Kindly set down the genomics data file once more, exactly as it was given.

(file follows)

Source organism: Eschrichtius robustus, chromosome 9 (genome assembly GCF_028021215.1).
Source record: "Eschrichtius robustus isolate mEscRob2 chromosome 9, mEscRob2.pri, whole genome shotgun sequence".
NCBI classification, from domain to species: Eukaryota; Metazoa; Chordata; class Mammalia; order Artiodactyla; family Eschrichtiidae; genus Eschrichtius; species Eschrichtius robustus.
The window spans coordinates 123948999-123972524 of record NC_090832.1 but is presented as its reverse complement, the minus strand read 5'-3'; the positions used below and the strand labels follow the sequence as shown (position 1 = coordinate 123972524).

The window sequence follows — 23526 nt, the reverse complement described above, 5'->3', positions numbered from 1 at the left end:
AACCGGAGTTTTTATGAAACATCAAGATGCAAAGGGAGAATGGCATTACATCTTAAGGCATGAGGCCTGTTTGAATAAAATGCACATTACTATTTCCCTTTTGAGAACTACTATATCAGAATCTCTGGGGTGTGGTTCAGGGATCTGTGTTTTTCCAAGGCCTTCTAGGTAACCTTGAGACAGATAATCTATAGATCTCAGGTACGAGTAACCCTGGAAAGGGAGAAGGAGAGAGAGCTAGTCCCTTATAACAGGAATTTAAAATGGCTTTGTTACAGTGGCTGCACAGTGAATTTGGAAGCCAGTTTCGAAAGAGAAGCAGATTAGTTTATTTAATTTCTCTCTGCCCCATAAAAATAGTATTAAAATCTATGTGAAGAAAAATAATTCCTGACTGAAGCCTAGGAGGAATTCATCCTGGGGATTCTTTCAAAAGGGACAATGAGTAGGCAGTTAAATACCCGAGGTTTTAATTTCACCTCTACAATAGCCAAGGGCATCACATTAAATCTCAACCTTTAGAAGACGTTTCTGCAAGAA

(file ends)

Source organism: Eschrichtius robustus, chromosome 9 (genome assembly GCF_028021215.1).
Source record: "Eschrichtius robustus isolate mEscRob2 chromosome 9, mEscRob2.pri, whole genome shotgun sequence".
NCBI classification, from domain to species: Eukaryota; Metazoa; Chordata; class Mammalia; order Artiodactyla; family Eschrichtiidae; genus Eschrichtius; species Eschrichtius robustus.
The window spans coordinates 123948999-123972524 of record NC_090832.1 but is presented as its reverse complement, the minus strand read 5'-3'; the positions used below and the strand labels follow the sequence as shown (position 1 = coordinate 123972524).

The window sequence follows — 23526 nt, the reverse complement described above, 5'->3', positions numbered from 1 at the left end:
AACCGGAGTTTTTATGAAACATCAAGATGCAAAGGGAGAATGGCATTACATCTTAAGGCATGAGGCCTGTTTGAATAAAATGCACATTACTATTTCCCTTTTGAGAACTACTATATCAGAATCTCTGGGGTGTGGTTCAGGGATCTGTGTTTTTCCAAGGCCTTCTAGGTAACCTTGAGACAGATAATCTATAGATCTCAGGTACGAGTAACCCTGGAAAGGGAGAAGGAGAGAGAGCTAGTCCCTTATAACAGGAATTTAAAATGGCTTTGTTACAGTGGCTGCACAGTGAATTTGGAAGCCAGTTTCGAAAGAGAAGCAGATTAGTTTATTTAATTTCTCTCTGCCCCATAAAAATAGTATTAAAATCTATGTGAAGAAAAATAATTCCTGACTGAAGCCTAGGAGGAATTCATCCTGGGGATTCTTTCAAAAGGGACAATGAGTAGGCAGTTAAATACCCGAGGTTTTAATTTCACCTCTACAATAGCCAAGGGCATCACATTAAATCTCAACCTTTAGAAGACGTTTCTGCAAGAA